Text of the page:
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Monday, March 29, 2010

Justin Bieber's Formula

Yesterday on my Music 3.0 blog, I posted an excerpt from my Music 3.0 Internet Music Guidebook entitled, "The New Release Schedule" regarding how frequent releases are essential for success in today's music marketplace.

Now comes a post by Jay Frank on Hypebot analyzing the success of teen phoneme Justin Bieber and attributing his quick rise to fame as a result of having a lot of his music out there often, just as my excerpt described. In fact, Bieber had 2 full albums released in 9 months and a new video every 3 months, and this kept the fans interest stoked because there was always something new. This is the new paradigm for releases; a song or two every 6 to 12 weeks is a lot more effective than an album every year or two.

A couple of the other points of interest in the article are about Justin's songs, such as:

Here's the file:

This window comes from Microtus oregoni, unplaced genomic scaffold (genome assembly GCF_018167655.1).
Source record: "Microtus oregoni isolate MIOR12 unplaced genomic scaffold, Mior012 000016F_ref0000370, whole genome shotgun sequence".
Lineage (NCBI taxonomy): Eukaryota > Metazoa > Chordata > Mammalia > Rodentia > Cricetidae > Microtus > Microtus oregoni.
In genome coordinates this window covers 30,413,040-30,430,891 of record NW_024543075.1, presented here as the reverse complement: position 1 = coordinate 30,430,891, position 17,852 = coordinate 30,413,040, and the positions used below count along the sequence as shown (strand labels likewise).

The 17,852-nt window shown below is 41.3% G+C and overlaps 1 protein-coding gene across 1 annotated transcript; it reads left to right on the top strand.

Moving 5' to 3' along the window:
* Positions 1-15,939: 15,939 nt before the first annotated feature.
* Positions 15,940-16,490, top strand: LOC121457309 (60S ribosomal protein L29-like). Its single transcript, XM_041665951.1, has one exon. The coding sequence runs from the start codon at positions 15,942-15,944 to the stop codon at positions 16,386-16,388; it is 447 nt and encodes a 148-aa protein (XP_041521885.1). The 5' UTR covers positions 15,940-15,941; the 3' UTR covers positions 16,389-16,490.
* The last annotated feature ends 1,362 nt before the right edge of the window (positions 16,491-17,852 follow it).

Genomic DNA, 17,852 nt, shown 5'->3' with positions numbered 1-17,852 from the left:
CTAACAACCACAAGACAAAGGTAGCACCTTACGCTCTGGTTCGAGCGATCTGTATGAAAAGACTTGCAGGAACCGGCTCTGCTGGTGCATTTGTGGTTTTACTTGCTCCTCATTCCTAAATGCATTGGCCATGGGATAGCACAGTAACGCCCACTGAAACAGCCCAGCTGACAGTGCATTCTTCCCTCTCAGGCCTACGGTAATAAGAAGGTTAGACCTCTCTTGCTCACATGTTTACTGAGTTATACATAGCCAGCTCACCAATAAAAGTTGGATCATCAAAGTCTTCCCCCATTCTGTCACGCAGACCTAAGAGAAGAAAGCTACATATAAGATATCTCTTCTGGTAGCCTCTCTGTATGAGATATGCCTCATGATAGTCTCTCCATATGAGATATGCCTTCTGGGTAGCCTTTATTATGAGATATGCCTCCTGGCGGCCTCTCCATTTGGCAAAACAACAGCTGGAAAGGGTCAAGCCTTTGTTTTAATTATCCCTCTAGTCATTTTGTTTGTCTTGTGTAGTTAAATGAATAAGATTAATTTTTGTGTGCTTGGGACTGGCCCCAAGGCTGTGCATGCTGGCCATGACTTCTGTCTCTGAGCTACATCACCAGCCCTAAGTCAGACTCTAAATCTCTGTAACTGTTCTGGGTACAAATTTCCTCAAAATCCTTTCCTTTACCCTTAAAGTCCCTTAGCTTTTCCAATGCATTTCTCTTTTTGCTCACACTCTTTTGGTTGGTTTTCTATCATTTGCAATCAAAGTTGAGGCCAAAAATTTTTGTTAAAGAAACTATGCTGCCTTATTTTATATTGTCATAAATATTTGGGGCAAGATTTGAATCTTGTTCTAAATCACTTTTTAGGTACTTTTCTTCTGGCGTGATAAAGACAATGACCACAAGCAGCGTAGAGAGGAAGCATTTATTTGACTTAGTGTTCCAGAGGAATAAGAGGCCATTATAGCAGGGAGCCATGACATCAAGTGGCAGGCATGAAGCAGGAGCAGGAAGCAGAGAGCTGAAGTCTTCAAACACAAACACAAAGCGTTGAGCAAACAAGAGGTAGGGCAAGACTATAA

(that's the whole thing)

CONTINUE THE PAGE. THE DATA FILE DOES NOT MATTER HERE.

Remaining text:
• Short Intros - the longest intro to one of his songs is 14 seconds, but "One Time" is only 7 seconds before it gets to the meat of the song. Always a good thing if you want to your song to chart.
  • Chord Changes - There's not a lot of changes in his songs but according to Frank, they happen when it counts - at around the 2 minute mark. This is just about the time that a bridge would enter, so it makes sense. Good songs tend to have a bridge.
  • Repetition - If you want to chart, repeat the title over and over. In fact, in his hit "One Time," Bieber repeats the title 32 times in the song and the word "one" another 17.
I can't say that this is a great way to write a song, but it's certainly a formula that has worked over and over with pop material, for better or for worse. As always, be aware of the formulas, but take what works for you and leave the rest.

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